Moon for the Misbegotten
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Theater Review: ‘Moon for the Misbegotten’

Eugene O’Neill’s final play is packed with psychodrama in Jewel production

From left: Howard Swain as Phil Hogan, Diana Torres Koss as Josie Hogan and Rolf Saxon as Jame Tyrone Jr. PHOTO: STEVE DIBARTOLOMEO

Opening the Jewel Theater’s 15th season, Eugene O’Neill’s challenging A Moon for the Misbegotten takes its audience for a turbulent ride through the deep-seated desires of three flamboyant characters.

In this, his final play, the Nobel laureate returned to the autobiographical family haunted by lies, regrets and alcohol he sketched vividly in Long Day’s Journey Into Night. O’Neill’s work is so embedded in American culture that even though today’s audiences rarely see his plays, they know the titles as vivid metaphors for family troubles on an epic scale.

And that’s just what A Moon for the Misbegotten delivers, thanks to O’Neill’s unflinching dialogue and the visceral interactions between tenant farmer Phil Hogan (Howard Swain) and his sharp-tongued daughter Josie (Diana Torres Koss), as they enter into a delusional pact to trick their Connecticut landlord James Tyrone (Rolf Saxon), who’s returned to the countryside to settle his mother’s estate.

An effective farmhouse set—kudos to scenic and lighting designer Kent Dorsey—serves as the central hearth around which the characters will warm their needs, anger and self-deceptive recollections. This play is a marathon of frisky dialogue, hence a feast for actors. Everything occurs in a single evening, one in which moonlight offers the excuse for romantic dalliance between Josie and Tyrone, the man she’s always fancied. They are the play’s “misbegotten” figures—a large, unlovely yokel, and a hopeless alcoholic. Koss uses her physical power and vocal ingenuity to create a convincing portrait of the town’s reputed trollop. Her Josie is strong, clever and tough. The relentless fighting between the father and daughter quickly leads to the hatching of a wild plan to keep their rented land. Broad Irish accents of the father and daughter are written into the play, and however disconcerting they are at the onset, it pays off for the audience to ride out the vocal work until it settles down.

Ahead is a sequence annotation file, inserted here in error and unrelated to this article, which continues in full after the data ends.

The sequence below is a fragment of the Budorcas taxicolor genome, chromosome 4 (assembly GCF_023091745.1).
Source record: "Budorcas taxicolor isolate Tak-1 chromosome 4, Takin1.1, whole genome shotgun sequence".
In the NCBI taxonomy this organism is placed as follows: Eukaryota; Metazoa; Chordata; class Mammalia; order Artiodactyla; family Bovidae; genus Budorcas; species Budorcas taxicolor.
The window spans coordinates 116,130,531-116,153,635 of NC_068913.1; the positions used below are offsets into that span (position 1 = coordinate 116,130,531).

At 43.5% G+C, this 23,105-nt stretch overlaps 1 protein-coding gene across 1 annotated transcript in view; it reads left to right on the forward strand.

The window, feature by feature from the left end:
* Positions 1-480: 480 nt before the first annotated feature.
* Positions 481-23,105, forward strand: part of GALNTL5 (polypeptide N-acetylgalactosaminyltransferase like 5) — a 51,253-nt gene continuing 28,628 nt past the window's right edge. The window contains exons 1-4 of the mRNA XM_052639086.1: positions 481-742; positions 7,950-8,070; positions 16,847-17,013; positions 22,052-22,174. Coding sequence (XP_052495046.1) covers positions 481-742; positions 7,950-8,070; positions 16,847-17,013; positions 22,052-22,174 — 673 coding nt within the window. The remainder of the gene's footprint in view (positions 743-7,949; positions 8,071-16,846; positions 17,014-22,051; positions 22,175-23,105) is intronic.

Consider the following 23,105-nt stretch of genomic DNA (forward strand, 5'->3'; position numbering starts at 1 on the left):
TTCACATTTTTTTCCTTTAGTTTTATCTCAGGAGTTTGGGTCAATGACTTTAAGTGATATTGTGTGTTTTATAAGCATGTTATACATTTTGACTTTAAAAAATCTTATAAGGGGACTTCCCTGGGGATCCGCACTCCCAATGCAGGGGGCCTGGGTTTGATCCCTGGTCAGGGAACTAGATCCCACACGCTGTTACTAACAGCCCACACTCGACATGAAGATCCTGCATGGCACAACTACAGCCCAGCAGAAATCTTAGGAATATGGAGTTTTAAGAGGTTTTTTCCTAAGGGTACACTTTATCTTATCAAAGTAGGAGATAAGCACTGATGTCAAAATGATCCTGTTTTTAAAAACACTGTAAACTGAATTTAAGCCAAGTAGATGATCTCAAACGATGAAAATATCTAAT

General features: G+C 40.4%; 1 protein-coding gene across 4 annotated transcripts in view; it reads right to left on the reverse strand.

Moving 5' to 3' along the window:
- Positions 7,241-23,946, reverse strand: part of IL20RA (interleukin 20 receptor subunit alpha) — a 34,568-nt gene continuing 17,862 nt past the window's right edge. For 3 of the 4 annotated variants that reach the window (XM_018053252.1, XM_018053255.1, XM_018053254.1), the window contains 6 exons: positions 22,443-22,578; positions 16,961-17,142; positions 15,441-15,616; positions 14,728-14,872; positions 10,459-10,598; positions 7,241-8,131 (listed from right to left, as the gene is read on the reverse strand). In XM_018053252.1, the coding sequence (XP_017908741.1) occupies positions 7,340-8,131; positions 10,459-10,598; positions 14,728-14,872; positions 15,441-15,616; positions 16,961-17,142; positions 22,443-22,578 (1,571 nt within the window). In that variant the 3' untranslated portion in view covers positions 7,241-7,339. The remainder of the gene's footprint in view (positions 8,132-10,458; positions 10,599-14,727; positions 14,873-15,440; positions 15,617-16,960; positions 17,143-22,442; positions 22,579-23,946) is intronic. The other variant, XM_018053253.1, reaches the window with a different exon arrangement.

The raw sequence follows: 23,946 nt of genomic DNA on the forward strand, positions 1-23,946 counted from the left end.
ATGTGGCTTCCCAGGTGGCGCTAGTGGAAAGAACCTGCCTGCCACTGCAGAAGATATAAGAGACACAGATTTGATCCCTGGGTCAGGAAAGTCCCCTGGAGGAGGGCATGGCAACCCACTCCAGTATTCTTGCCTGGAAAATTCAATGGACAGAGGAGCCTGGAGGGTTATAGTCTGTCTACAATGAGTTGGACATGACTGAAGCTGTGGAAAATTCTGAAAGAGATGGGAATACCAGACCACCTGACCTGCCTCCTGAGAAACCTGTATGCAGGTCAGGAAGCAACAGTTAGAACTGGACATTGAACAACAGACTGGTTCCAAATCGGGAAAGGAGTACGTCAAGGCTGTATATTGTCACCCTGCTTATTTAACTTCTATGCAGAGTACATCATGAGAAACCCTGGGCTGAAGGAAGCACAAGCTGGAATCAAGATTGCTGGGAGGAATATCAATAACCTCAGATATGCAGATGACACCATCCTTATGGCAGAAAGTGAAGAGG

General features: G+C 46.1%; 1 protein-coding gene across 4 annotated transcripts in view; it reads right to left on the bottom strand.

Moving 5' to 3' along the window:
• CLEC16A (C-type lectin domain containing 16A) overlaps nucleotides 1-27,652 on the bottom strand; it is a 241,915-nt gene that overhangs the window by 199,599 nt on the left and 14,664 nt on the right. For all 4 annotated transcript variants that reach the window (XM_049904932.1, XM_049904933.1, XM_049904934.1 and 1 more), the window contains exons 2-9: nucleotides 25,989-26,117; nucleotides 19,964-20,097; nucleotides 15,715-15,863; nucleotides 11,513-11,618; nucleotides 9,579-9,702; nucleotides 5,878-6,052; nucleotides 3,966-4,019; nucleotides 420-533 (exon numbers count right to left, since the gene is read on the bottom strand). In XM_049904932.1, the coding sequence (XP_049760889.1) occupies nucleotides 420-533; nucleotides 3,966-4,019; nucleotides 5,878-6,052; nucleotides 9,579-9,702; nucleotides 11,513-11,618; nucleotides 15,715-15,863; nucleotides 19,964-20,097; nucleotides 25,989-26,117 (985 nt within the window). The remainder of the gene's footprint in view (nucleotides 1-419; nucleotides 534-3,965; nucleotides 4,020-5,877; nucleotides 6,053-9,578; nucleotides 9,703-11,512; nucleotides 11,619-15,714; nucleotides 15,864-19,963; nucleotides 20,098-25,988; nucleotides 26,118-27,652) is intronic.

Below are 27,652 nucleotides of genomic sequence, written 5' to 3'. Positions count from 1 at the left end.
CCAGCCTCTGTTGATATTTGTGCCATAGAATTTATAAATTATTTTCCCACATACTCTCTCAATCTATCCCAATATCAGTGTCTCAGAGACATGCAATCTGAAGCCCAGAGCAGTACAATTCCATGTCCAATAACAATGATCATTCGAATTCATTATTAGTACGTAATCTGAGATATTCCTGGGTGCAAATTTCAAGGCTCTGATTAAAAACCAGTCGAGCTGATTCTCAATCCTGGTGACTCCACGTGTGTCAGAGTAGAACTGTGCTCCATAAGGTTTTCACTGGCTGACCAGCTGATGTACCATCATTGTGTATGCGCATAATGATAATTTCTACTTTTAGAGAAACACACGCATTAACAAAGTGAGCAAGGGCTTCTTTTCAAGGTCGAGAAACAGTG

Through a complex negotiation of lies and blarney, Josie and epic boozer Tyrone agree to a midnight date. The evening under the moon is to be a romantic tryst between the rough young woman and a man in deep existential drift, drinking his way to oblivion with only a few stops left before the end. He wants it to be a “night different than any other” with Josie. What he means by that is misinterpreted by each character, but results in the unnerving plot twist designed to give the play a redemptive close.

Without spoiling the ending, let’s just say that no one’s story is what we believe it to be. This is Eugene O’Neill, not Walt Disney. And the playwright is hell-bent on taking the viewer into dark basements of buried memories and destroyed dreams. As James Tyrone tells Josie, “there is no present or future—only the past, happening over and over again—now.”

To make all this Sophoclean psychodrama work, the actors must construct characters whose joys and sorrows the audience can embrace. The play’s structural problems can be overcome only if we care enough to squint at plot weaknesses and dated dialogue.

The opening night performance stood squarely on the confident performance of Koss, who convinced us of Josie’s vulnerability embedded within haughty self-sufficiency, the equal of any man in the poor Connecticut landscape where she works as farmhand, cook, foreman, and housekeeper to her bad-tempered drunken father.

More chemistry is needed between Koss and Saxon in order for the long night of moonlight confessions to approach full conviction. Their timing can be tuned as the performances develop. Everything in the compelling last half-hour depends on our believing that alcohol has permeated James Tyrone’s heart, soul and voice. Yet somehow, the urban suit and the moustache muffled his character’s bourbon-soaked agony.

This ambitious play asks much of its players and much of the audience. Opening night’s crowd was on board, and gave the players a well-earned ovation. Full of moonshine, sly social criticism and some brooding, poetic lines, A Moon for the Misbegotten reveals an underbelly of American class conflict, as well as personal angst still echoing through today’s social fabric—a well-turned lesson in theater history.

‘A Moon for the Misbegotten’ by Eugene O’Neill runs through Sept. 29 at the Colligan Theater.

Christina Waters was born in Santa Cruz and raised all over the world (thanks to an Air Force dad), with real-world training in painting, music, winetasting, trail running, organic gardening, and teaching. She has a PhD in Philosophy, teaches in the Arts at UCSC and sings with the UCSC Concert Choir. Look for her recent memoir “Inside the Flame” at bookstores everywhere.

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